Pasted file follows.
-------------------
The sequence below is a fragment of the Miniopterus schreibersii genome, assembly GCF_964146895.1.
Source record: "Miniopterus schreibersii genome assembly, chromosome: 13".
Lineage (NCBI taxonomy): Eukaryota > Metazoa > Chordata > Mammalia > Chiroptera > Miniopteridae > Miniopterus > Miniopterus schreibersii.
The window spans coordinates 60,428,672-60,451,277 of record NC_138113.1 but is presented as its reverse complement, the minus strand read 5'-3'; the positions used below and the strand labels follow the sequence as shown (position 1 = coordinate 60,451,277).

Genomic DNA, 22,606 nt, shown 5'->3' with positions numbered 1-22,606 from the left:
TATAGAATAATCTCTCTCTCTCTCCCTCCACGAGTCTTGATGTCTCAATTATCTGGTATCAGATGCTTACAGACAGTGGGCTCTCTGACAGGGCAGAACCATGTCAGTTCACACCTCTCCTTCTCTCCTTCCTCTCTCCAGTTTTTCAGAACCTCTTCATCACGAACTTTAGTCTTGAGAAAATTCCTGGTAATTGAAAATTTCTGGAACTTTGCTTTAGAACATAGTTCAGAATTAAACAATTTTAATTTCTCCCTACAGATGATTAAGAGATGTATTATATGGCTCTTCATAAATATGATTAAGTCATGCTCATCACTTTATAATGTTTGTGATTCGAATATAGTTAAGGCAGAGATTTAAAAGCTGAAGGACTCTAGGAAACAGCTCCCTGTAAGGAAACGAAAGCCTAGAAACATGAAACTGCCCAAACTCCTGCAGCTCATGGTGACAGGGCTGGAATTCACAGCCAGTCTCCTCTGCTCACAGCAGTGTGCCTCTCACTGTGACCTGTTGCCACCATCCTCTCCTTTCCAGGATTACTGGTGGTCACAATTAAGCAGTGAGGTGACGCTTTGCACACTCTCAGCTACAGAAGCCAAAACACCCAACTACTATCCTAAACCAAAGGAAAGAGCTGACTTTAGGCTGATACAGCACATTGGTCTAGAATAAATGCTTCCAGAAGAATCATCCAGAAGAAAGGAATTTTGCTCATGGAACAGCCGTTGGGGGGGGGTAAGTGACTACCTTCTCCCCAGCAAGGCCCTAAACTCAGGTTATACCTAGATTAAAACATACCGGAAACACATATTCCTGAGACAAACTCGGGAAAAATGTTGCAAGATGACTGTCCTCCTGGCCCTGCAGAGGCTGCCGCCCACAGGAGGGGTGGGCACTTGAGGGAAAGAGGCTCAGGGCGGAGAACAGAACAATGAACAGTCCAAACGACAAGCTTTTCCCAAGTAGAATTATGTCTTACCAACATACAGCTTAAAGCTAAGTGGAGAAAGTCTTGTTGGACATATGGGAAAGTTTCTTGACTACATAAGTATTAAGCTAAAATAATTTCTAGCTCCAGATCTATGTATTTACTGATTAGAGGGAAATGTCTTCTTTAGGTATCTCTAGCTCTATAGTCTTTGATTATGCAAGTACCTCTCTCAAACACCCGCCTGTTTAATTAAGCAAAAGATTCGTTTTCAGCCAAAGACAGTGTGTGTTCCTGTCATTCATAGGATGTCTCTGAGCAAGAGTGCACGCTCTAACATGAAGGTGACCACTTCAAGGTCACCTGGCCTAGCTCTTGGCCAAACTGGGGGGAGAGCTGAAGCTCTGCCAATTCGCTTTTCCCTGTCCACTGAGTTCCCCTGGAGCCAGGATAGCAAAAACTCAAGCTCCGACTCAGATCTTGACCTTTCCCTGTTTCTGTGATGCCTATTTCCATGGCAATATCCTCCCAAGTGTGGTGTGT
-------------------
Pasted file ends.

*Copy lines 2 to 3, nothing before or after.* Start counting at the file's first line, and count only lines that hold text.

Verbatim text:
Source record: "Miniopterus schreibersii genome assembly, chromosome: 13".
Lineage (NCBI taxonomy): Eukaryota > Metazoa > Chordata > Mammalia > Chiroptera > Miniopteridae > Miniopterus > Miniopterus schreibersii.